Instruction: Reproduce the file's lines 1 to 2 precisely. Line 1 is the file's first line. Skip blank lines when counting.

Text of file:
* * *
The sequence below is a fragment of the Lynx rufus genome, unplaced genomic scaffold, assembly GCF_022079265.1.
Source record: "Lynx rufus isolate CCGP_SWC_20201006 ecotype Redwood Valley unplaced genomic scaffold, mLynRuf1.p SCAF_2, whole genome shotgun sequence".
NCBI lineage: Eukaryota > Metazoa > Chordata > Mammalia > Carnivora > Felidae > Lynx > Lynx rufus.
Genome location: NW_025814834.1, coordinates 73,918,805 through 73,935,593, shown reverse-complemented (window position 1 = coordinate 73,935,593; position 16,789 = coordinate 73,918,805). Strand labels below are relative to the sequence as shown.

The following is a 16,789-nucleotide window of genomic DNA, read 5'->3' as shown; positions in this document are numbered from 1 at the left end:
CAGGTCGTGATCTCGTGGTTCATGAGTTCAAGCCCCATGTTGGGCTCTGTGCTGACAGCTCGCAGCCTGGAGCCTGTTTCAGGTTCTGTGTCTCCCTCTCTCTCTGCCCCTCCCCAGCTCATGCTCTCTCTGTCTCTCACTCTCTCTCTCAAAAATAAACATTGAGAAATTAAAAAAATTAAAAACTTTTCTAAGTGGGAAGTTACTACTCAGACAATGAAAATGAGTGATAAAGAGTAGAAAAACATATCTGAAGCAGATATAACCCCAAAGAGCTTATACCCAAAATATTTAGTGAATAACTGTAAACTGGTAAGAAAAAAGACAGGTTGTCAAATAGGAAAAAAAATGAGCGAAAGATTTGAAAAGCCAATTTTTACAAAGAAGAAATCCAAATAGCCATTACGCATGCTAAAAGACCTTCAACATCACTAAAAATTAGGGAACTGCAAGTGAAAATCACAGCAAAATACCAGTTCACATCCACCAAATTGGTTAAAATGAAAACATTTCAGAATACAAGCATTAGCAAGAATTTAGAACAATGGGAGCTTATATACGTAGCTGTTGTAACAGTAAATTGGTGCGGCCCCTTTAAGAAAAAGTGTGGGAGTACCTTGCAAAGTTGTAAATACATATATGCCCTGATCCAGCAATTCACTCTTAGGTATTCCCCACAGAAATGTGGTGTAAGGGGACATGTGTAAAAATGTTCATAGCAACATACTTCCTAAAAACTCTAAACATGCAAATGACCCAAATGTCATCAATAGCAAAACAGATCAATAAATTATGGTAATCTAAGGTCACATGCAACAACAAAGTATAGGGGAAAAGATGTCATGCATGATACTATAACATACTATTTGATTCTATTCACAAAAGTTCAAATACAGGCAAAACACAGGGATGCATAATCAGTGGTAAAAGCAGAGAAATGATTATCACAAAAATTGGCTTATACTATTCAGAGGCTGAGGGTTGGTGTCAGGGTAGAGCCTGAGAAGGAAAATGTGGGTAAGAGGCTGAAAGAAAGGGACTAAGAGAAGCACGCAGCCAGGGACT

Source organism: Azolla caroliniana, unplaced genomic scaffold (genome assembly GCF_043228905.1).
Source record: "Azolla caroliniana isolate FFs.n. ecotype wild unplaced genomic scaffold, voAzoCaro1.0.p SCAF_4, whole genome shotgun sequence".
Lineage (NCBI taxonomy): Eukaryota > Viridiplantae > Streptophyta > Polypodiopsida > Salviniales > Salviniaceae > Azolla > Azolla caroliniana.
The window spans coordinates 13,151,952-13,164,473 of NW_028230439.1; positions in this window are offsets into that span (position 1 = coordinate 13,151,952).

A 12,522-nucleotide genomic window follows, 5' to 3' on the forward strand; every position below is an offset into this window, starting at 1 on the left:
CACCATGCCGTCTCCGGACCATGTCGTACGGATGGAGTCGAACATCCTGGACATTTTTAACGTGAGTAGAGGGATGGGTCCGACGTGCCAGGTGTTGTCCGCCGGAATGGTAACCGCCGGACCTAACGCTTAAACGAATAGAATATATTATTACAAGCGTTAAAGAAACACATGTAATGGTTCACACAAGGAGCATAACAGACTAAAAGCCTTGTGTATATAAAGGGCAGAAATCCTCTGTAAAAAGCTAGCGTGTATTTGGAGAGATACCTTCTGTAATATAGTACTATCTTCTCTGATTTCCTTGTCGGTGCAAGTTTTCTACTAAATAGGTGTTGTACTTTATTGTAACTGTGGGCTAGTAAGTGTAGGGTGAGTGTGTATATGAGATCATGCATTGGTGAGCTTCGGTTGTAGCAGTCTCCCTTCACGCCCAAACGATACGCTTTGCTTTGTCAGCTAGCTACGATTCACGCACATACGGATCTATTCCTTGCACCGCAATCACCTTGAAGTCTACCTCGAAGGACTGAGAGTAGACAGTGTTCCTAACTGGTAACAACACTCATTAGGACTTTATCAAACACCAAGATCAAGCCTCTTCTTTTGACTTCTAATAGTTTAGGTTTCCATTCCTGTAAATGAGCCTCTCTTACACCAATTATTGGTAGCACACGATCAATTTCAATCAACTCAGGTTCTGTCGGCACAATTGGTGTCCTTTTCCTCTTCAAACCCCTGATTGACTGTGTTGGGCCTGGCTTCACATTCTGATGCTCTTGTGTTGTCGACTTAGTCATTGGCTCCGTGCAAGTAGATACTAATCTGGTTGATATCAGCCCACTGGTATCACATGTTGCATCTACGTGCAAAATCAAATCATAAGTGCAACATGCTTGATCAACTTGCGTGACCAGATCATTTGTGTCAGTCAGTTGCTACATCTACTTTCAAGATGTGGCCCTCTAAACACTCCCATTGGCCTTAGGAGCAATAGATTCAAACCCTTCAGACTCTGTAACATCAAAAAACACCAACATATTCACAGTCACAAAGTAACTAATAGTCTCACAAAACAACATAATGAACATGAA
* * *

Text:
The sequence below is a fragment of the Lynx rufus genome, unplaced genomic scaffold, assembly GCF_022079265.1.
Source record: "Lynx rufus isolate CCGP_SWC_20201006 ecotype Redwood Valley unplaced genomic scaffold, mLynRuf1.p SCAF_2, whole genome shotgun sequence".